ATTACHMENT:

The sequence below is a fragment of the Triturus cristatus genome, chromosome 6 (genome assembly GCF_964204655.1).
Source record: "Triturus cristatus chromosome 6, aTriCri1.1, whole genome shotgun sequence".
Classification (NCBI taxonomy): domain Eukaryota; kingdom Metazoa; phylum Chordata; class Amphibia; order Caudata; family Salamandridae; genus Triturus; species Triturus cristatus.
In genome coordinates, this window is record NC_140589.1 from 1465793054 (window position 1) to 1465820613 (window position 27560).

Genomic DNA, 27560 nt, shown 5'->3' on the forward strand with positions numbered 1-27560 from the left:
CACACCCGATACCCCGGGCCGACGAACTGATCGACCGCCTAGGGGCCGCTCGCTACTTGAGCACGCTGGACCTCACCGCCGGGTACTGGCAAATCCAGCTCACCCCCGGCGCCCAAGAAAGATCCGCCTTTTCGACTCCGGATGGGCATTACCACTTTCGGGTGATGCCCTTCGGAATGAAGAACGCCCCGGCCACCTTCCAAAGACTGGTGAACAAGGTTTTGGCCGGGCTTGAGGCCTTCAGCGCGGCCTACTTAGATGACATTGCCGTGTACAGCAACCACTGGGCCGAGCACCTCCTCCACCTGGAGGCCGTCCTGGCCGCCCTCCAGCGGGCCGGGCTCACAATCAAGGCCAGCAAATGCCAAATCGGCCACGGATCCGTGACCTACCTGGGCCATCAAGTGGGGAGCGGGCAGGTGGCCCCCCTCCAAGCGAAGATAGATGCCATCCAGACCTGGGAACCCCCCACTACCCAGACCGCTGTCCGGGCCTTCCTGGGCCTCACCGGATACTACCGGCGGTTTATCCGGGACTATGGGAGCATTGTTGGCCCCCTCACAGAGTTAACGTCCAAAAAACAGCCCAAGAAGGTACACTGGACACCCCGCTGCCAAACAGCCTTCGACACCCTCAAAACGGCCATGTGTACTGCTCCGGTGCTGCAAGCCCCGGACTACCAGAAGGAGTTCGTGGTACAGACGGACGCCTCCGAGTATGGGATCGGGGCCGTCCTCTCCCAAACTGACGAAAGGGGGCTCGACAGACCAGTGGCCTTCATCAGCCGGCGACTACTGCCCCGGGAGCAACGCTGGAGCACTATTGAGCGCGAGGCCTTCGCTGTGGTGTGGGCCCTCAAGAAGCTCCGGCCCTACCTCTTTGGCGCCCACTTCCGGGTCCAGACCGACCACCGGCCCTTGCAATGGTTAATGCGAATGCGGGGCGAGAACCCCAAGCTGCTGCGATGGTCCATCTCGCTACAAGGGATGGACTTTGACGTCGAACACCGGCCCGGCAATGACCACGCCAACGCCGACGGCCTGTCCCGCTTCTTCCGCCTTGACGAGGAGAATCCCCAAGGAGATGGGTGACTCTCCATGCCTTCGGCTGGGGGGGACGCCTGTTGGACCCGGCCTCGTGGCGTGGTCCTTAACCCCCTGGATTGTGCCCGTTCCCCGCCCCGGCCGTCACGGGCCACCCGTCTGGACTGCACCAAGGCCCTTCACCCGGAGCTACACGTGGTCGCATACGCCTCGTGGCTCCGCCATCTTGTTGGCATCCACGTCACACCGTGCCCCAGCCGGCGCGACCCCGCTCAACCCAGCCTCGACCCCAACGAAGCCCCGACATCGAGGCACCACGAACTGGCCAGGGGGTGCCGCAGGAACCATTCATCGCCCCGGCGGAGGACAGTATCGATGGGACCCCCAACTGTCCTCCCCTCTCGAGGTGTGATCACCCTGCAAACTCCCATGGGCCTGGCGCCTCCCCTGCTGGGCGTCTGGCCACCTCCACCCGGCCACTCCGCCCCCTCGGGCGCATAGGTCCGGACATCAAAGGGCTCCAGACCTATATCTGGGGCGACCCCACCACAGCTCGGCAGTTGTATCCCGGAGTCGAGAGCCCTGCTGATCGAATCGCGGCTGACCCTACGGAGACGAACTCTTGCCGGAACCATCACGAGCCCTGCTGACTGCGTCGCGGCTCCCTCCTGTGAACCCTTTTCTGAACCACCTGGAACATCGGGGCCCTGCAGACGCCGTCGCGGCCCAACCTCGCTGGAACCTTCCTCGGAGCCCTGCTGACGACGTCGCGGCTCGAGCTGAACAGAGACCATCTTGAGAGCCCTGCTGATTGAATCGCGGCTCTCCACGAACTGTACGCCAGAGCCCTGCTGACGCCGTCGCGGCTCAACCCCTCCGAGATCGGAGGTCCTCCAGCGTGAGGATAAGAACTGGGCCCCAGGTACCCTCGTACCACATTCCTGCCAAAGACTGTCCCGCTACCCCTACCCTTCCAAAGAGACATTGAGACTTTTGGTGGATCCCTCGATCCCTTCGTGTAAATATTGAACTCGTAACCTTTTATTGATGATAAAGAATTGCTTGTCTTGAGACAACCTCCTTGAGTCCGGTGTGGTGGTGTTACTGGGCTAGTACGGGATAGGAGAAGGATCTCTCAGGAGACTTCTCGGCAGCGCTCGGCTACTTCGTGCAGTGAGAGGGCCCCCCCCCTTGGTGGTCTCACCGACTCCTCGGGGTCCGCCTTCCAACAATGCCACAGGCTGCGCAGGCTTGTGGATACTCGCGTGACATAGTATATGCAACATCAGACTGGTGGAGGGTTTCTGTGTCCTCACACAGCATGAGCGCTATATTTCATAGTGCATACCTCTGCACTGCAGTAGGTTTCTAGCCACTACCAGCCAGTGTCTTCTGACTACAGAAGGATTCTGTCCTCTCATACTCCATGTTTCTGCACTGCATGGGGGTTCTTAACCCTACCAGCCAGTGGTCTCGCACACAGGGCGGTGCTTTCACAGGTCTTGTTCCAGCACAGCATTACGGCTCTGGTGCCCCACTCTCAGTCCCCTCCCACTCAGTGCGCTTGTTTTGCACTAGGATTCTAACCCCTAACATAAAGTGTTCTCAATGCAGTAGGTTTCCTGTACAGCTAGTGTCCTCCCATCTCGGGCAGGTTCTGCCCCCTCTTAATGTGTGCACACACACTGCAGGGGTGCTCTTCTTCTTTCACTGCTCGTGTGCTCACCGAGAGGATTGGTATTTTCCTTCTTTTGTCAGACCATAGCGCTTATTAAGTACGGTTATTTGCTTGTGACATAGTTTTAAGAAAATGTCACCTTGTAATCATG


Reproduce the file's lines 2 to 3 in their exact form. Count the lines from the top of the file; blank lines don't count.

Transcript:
Source record: "Triturus cristatus chromosome 6, aTriCri1.1, whole genome shotgun sequence".
Classification (NCBI taxonomy): domain Eukaryota; kingdom Metazoa; phylum Chordata; class Amphibia; order Caudata; family Salamandridae; genus Triturus; species Triturus cristatus.